Heroes of the Zeroes is Nick Rogers’ daily, alphabetical look back at the 365 best films of 2000 to 2009.

Exposing the day’s ills always has been George A. Romero’s motivation for each of his zombie movies — racial prejudice, empty-head mall culture, Cold War paranoia.

In his 2005 installment — which earned its place alongside the original installments of Night of the Living Dead and Dawn of the Dead, as well as Day of the Dead — Romero displayed residual 1980s anger (note the target practice on a very Ronald Reagan-esque balloon) and set his sights both on corporate America and the George W. Bush administration.

Any movie with Dennis Hopper as a maniacal stand-in for the President of the United States has the right amount of mad-genius energy. He’s Kaufman, a businessman who’s walled off himself and his fat-cat friends in Fiddler’s Grove, an enclave shutting out a world overrun by the risen undead.

Money alone won’t get you into the Grove, as payday-saving supply runner Cholo (John Leguizamo) learns when Kaufman shuts him out. In retaliation, he steals a mobile-command unit that could demolish Fiddler’s Grove. Kaufman enlists the unit’s designer (Simon Baker) to track it, while a zombie army attempts tumbling the wall.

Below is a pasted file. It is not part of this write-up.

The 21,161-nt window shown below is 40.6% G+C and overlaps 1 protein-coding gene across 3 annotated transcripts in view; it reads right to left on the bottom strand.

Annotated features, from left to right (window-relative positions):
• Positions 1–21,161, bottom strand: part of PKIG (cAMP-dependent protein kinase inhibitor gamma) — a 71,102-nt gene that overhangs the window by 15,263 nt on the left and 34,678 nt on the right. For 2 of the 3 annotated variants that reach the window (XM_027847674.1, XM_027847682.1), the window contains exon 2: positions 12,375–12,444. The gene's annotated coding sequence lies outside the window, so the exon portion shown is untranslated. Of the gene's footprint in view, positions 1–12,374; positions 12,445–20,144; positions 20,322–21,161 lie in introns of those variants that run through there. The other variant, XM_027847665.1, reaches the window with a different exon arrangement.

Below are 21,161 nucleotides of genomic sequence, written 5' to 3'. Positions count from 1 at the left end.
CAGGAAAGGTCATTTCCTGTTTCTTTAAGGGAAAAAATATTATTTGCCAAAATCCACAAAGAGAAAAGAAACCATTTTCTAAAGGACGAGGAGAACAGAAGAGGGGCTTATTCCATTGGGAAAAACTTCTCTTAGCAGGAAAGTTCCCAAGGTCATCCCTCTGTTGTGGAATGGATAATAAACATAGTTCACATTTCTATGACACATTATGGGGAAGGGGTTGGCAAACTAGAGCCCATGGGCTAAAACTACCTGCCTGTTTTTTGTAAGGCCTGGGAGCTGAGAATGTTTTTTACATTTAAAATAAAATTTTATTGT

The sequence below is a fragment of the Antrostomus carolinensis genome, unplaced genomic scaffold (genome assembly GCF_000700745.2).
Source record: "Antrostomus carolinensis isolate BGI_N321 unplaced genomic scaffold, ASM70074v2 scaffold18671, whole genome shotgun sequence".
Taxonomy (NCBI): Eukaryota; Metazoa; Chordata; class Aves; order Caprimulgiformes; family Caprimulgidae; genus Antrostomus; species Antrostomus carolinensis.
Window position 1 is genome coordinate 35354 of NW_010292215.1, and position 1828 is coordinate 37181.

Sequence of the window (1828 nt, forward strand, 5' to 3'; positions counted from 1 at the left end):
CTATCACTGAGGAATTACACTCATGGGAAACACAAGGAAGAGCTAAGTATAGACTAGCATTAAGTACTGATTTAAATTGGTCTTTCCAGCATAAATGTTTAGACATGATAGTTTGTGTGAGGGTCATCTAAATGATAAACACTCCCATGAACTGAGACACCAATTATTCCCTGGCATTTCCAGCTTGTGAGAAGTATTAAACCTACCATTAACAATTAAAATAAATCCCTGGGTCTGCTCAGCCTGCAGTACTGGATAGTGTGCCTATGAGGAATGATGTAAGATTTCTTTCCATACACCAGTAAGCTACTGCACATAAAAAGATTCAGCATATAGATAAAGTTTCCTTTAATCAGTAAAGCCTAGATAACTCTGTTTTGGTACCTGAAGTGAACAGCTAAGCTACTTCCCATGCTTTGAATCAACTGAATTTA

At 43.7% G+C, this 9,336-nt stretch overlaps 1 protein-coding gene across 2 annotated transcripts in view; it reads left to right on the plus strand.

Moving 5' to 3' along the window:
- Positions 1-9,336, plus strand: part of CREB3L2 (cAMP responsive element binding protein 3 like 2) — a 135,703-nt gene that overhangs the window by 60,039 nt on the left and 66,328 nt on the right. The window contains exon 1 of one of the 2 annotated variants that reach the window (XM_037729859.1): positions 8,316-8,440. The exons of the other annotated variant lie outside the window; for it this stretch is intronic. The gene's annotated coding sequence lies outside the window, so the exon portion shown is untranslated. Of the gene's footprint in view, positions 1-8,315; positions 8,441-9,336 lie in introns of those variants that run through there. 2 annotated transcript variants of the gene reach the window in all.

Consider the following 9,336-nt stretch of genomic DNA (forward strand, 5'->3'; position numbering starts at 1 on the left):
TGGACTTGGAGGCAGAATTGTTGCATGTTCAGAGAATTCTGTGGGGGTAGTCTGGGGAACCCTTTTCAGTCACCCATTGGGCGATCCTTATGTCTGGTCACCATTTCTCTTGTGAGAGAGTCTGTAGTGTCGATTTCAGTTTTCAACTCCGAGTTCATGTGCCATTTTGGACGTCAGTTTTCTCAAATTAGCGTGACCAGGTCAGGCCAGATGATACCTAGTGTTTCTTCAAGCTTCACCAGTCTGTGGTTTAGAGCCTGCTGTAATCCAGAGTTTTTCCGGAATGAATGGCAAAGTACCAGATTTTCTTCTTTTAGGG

Romero’s script crackles with lean Western-style quips and his direction balances slick action with copious wince-worthy gore. (Prepare for flashbacks now anytime you see a bellybutton ring.)

A sunshiny ending seemed odd for Romero but didn’t soften his satirical blow. Cockroaches won’t be an apocalypse’s only survivors; count on the surviving haves fashioning a sector of have-nots to exploit. In both respects, there were brains all over the place in this fine example of hard-R genre fun.